On Feeling Lost in Your Twenties (And Why it’s Okay!)
Gallery Of On Feeling Lost in Your Twenties (And Why it’s Okay!)
On Feeling Lost in Your Twenties
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The pinnacle age for having your shit together and some sort of clue where you’re going with your life. Or, as I like to call it, a year of unnecessary self-imposed stress eating.
In life, there seems to be this misconception perpetuated by the fears of this generation and the one before it. The myth that at some point you’ll reach the finish line. If you follow the exact steps and check all the boxes along the way you’ll get there – you’ll arrive. There’s absolutely no mention of feeling lost in your twenties.
Unfortunately, the sad truth is this way of thinking means you waste your life away trying to get to somewhere that doesn’t exist. Trying to arrive – but never knowing where to.
I spent a lot of time in my early twenties getting caught up in fears of the future and disappointments of the past . Focussing so much on all the noise that I forgot to enjoy the part where I just lived. These days I try to spend as much time as possible .
The most damaging thing I’ve ever learned is the ridiculous notion that everyone seems to have a clue what they’re doing. You leave school, go to uni and then the day you graduate at the exact moment you’re handed your scroll you have a lightbulb moment and the next sixty or so years of your life are mapped out. It’s that simple.
Well, I’m calling bullshit. Yup, I said it.
And that’s not the only thing.
Uni is not for everyone. This is coming from someone who spent four years studying a degree she absolutely loved. Studying for my masters was the push that sent me over the edge. Looking back it is so clear to me that I just wasn’t in the right headspace for it. But more than that – going through uni is not the only way to get into your desired career.
That is unless your dream career is something like a doctor. In which case disregard everything I’ve just said and get yourself one of those shiny, beautiful *expensive* degrees. It’s probably unwise to have someone operating on the masses who’s only scalpel knowledge is from marathon watching Grey’s Anatomy.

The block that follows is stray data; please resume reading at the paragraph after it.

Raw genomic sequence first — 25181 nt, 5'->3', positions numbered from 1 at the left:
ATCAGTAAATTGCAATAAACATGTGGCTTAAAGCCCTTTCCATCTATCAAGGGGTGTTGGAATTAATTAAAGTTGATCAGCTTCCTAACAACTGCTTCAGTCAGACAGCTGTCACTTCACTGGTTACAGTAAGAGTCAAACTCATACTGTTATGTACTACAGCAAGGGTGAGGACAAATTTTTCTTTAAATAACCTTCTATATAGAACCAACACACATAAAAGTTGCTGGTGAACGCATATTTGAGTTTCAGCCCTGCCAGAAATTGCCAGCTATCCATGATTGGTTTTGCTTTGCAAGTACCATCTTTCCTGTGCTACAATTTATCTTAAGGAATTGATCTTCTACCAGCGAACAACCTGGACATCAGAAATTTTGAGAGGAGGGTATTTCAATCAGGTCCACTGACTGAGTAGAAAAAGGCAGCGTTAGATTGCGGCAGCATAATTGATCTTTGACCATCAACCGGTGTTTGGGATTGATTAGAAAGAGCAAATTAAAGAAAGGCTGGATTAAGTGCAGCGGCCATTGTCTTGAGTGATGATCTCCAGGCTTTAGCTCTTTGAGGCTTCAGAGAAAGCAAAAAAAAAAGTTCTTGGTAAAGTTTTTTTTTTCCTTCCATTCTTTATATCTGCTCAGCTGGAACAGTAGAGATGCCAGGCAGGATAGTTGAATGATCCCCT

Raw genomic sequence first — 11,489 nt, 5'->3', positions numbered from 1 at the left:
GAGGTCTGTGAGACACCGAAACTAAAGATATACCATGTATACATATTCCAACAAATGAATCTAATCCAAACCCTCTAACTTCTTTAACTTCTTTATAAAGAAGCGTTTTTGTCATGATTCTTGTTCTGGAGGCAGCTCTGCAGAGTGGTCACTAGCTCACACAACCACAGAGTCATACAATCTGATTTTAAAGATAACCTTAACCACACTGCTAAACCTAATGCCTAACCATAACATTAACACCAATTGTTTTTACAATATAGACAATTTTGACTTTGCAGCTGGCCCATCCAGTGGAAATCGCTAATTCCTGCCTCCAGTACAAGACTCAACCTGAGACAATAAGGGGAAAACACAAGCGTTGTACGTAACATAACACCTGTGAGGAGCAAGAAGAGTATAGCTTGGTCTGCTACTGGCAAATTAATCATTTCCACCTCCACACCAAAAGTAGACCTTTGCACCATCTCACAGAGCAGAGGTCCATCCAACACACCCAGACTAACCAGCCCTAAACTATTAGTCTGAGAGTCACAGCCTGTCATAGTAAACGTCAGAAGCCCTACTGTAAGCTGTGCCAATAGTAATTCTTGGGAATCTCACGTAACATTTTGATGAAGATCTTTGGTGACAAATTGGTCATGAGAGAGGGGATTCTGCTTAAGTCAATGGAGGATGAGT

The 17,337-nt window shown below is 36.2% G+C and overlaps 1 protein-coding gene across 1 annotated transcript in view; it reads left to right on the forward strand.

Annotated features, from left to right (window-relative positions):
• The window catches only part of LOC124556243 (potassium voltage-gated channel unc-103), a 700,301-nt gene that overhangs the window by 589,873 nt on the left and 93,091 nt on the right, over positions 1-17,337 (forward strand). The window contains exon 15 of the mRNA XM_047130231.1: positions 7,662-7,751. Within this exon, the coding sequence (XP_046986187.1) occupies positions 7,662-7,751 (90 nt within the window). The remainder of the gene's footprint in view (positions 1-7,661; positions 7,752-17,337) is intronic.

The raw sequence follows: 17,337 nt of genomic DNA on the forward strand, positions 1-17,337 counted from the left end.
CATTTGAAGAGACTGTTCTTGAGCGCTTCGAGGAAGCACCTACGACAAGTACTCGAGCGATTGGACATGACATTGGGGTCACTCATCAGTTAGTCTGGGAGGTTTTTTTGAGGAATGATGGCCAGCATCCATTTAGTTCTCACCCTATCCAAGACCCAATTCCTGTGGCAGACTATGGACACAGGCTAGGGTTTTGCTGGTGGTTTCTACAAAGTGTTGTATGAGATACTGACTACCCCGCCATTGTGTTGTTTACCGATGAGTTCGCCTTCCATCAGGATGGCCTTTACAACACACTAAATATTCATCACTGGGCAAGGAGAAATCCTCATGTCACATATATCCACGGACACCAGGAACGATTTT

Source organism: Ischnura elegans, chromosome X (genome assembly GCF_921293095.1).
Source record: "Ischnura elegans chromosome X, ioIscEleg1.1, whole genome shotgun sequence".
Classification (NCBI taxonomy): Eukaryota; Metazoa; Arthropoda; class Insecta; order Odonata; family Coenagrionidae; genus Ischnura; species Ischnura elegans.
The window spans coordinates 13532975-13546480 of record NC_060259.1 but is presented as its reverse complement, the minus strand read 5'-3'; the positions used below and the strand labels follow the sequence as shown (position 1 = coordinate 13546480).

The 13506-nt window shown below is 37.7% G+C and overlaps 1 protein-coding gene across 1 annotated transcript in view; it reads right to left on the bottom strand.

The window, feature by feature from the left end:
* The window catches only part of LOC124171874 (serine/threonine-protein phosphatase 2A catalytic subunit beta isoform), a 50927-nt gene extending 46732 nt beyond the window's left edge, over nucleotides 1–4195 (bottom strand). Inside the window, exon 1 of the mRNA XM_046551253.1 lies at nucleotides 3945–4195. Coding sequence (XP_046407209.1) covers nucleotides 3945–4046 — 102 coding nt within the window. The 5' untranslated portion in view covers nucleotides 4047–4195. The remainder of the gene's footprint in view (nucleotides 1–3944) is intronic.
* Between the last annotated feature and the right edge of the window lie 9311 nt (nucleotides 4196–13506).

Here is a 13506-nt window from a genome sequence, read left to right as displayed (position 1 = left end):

Seriously though between college, apprenticeships, starting your own business and just climbing your way up the career ladder there are so many other options. Hell who even says you need a job at all? Possessions will only drag us down.
Okay quick, someone stop me I’m getting carried away.
Perfectionism is a good weakness to have
Perfectionism is a toxic byproduct of anxiety, which serves as a breeding ground for procrastination. It’s impossible to go through life without failing at something. Maybe something as small as a test at school or maybe even something bigger like a relationship or a business. By failing you pave the way to move forward and the vulnerability that comes with accepting that will set you free.
In a world where it’s choose to stand out. Choose to be authentic. Not just for yourself, but for the countless others who are going through this life afraid to speak their truth because they think they’re alone in it.
I’m not perfect by any means. I used over-achieving as a way to prove my self-worth. And here’s why that was so damaging. Any time I didn’t live up to those standards I was left in an existential crisis. Who am I if not my perfect work?
Well, I’m human – like you, and everyone else!
That’s cool though, the alien life had it’s downsides anyway…
I still use the alphabet song. I count on my fingers. And guess who owns a stuffed toy that she adores and takes with her on all her trips?
My teenage years were pretty turbulent due to my mum suffering, and then passing away, from a long term illness. In some ways I feel like a piece of my childhood was prematurely taken from me. I was forced to grow up and make decisions that I never dreamed of having to make.
Suffering from loss puts a new lens on your life and you realise that your reality is thousands of pieces of glass precariously held together. At any moment one or a number of those pieces could smash. I don’t think anything can prepare you for that. It certainly doesn’t get any easier.
My experience with loss changed my outlook on life and changed me as a person. I was no longer a carefree teenager, but a teenager who spent much of her life preparing for the worst to happen. I’ve worked hard to turn that fear around and become someone that I’m proud of. Not for fear of what will happen if I don’t, but for the joy of what will happen if I do.
Now, I wholeheartedly believe we should embrace those aspects of our personalities that keep us young and carefree. Yes, you need to take responsibility for yourself, your actions and the impact that those actions have on those around you. But being a kid is brilliant and I hope you never lose that childish spark. It is a gift.
What it means to live your truth